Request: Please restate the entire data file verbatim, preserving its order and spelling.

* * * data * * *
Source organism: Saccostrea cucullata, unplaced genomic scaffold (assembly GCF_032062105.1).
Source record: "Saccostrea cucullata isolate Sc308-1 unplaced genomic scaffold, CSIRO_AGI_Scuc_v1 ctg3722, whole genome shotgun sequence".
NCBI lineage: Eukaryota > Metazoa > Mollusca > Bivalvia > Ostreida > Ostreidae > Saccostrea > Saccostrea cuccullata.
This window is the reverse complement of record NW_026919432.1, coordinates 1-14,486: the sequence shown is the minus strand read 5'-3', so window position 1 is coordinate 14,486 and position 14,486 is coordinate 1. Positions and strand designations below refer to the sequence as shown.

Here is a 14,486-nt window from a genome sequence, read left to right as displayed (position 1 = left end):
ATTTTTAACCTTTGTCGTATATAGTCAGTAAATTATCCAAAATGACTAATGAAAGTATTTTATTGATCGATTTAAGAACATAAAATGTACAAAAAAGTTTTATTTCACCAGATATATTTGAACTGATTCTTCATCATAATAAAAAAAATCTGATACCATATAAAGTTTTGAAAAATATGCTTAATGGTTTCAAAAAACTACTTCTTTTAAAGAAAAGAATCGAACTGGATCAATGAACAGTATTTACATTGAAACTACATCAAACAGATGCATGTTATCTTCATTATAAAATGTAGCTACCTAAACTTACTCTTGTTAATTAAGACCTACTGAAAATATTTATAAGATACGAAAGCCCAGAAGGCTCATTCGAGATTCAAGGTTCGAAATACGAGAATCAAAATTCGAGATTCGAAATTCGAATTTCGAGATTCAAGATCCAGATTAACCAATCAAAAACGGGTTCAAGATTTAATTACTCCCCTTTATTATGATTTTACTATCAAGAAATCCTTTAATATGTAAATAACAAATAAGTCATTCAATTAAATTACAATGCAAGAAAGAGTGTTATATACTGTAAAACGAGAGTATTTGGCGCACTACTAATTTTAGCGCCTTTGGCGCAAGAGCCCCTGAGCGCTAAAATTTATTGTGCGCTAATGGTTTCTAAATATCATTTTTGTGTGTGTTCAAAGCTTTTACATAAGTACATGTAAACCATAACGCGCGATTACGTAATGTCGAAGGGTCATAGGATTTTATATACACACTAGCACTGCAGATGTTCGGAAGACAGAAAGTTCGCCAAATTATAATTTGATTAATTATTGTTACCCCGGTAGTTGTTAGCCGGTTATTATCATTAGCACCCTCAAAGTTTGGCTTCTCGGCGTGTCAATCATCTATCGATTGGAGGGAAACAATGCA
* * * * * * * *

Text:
Source organism: Saccostrea cucullata, unplaced genomic scaffold (assembly GCF_032062105.1).
Source record: "Saccostrea cucullata isolate Sc308-1 unplaced genomic scaffold, CSIRO_AGI_Scuc_v1 ctg3722, whole genome shotgun sequence".
NCBI lineage: Eukaryota > Metazoa > Mollusca > Bivalvia > Ostreida > Ostreidae > Saccostrea > Saccostrea cuccullata.
This window is the reverse complement of record NW_026919432.1, coordinates 1-14,486: the sequence shown is the minus strand read 5'-3', so window position 1 is coordinate 14,486 and position 14,486 is coordinate 1. Positions and strand designations below refer to the sequence as shown.

Here is a 14,486-nt window from a genome sequence, read left to right as displayed (position 1 = left end):
ATTTTTAACCTTTGTCGTATATAGTCAGTAAATTATCCAAAATGACTAATGAAAGTATTTTATTGATCGATTTAAGAACATAAAATGTACAAAAAAGTTTTATTTCACCAGATATATTTGAACTGATTCTTCATCATAATAAAAAAAATCTGATACCATATAAAGTTTTGAAAAATATGCTTAATGGTTTCAAAAAACTACTTCTTTTAAAGAAAAGAATCGAACTGGATCAATGAACAGTATTTACATTGAAACTACATCAAACAGATGCATGTTATCTTCATTATAAAATGTAGCTACCTAAACTTACTCTTGTTAATTAAGACCTACTGAAAATATTTATAAGATACGAAAGCCCAGAAGGCTCATTCGAGATTCAAGGTTCGAAATACGAGAATCAAAATTCGAGATTCGAAATTCGAATTTCGAGATTCAAGATCCAGATTAACCAATCAAAAACGGGTTCAAGATTTAATTACTCCCCTTTATTATGATTTTACTATCAAGAAATCCTTTAATATGTAAATAACAAATAAGTCATTCAATTAAATTACAATGCAAGAAAGAGTGTTATATACTGTAAAACGAGAGTATTTGGCGCACTACTAATTTTAGCGCCTTTGGCGCAAGAGCCCCTGAGCGCTAAAATTTATTGTGCGCTAATGGTTTCTAAATATCATTTTTGTGTGTGTTCAAAGCTTTTACATAAGTACATGTAAACCATAACGCGCGATTACGTAATGTCGAAGGGTCATAGGATTTTATATACACACTAGCACTGCAGATGTTCGGAAGACAGAAAGTTCGCCAAATTATAATTTGATTAATTATTGTTACCCCGGTAGTTGTTAGCCGGTTATTATCATTAGCACCCTCAAAGTTTGGCTTCTCGGCGTGTCAATCATCTATCGATTGGAGGGAAACAATGCA